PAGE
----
CONTENTS VOLUME I- XXXI / 1976-2006 - Print Copies only
Vol. XXXIII NOS. 1-2 Jan-Dec 2008 - Print copy and On-Line
Vol. XXXIV-V-VI - 2009, 2010 and 2011 coming soon.
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General Editor: Dr. Sachchidanand Sahai
National Professor of Epigraphy, Institute of Archaeology, Gov. of India
The South East Asian Review is published by:
I have the pleasure to present to this august audience a very important publication of this year .The book is titled The Hindu Temples in South East Asia. Their Role in Social Economic and Political Formation, published by a premier intuition in India, Indian Institute of Advanced Study, Shimla. The author of the book is Professor Sachchidanand Sahai, Advisor to the APSARA Authority, who has the distinction of being a student of George Coedes and alumnus of undivided Sorbonne University, Paris. The book unfolds into eight very innovative chapters: The origin of temples as open air sacred space is a very provocative theme. Architectural Search for the Center as a focal point to radiate the Khmer civilization throughout the region leads us to think afresh about temple- mountains of Angkor. Temple and village formation and resultant process of urbanization, formation of capital and wealth and mobilization of man power through temples have been seen in the minutest details. Fusion of water and architecture is another landmark chapter of this book. Finally, the monograph presents a deep analysis of Sanskritization as an instrument to disseminate Khmer culture over most part of mainland South East Asia and establishing a social order based on harmony and legal means to resolve conflicts. Professor Sahai has brought to our notice that in Angkor period not only temples were restored, but also the abandoned villages were brought to their pristine glory. From inscriptions he details eleven steps which were taken in Angkor period to establish and to restore a village. The Apsara National Authority, which carries out program of development of villages in the Angkor region, must take note of this important fact that establishment of a village and foundation of a temple were complementary and correlated process. This finding gives a new direction to understand the Angkor practices of restoration and conservation.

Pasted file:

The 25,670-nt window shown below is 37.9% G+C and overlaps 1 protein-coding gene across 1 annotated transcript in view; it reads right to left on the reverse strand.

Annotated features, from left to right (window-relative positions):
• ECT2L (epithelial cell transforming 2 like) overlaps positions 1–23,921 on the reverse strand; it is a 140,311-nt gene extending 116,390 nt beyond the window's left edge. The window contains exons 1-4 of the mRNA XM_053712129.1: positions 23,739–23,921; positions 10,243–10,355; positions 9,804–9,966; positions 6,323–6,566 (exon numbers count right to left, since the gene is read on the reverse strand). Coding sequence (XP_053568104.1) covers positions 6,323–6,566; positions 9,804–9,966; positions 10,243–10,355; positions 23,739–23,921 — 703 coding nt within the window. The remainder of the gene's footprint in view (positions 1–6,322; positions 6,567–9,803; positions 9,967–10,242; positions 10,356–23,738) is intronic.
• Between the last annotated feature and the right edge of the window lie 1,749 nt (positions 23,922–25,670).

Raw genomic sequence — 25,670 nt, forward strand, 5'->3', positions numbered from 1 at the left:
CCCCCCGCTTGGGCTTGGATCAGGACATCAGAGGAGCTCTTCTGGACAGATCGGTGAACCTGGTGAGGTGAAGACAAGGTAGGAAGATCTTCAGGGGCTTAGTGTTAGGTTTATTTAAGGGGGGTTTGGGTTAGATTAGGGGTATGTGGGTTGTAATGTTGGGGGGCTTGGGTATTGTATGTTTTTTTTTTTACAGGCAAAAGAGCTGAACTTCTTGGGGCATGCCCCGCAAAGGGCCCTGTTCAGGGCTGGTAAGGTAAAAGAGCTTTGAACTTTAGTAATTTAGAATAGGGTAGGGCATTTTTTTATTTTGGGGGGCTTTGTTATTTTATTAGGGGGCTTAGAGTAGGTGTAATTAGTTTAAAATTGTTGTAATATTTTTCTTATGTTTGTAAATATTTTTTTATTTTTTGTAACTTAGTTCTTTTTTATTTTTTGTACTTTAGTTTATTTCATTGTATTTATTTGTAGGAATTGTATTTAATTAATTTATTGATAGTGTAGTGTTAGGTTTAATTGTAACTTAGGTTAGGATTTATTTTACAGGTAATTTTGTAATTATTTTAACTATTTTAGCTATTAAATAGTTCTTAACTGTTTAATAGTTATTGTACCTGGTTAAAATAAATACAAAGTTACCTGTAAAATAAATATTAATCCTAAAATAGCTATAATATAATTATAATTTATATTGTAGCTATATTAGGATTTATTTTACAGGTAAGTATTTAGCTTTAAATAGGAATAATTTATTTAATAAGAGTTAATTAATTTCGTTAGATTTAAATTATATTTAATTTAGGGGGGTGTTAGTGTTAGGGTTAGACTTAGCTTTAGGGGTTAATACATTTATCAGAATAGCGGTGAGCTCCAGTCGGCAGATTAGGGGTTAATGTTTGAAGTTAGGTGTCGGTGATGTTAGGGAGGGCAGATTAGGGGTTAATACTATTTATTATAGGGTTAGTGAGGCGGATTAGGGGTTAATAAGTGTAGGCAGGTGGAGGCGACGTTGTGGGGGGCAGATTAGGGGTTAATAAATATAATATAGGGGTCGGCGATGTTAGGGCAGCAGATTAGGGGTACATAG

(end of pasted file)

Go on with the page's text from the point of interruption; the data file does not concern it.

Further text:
Theme for Vol XXXIII, NOS. 1-2, JAN-DEC 2008
The basic theme of the next issue will be to make people aware world
over that there are two Kuruksetras - one in India and the other in Laos
exactly known as New Kurukshetra (Nava Kurushetra), sacred spaces to
resolve the conflict between good and evil. (Hinduism and Brahmanism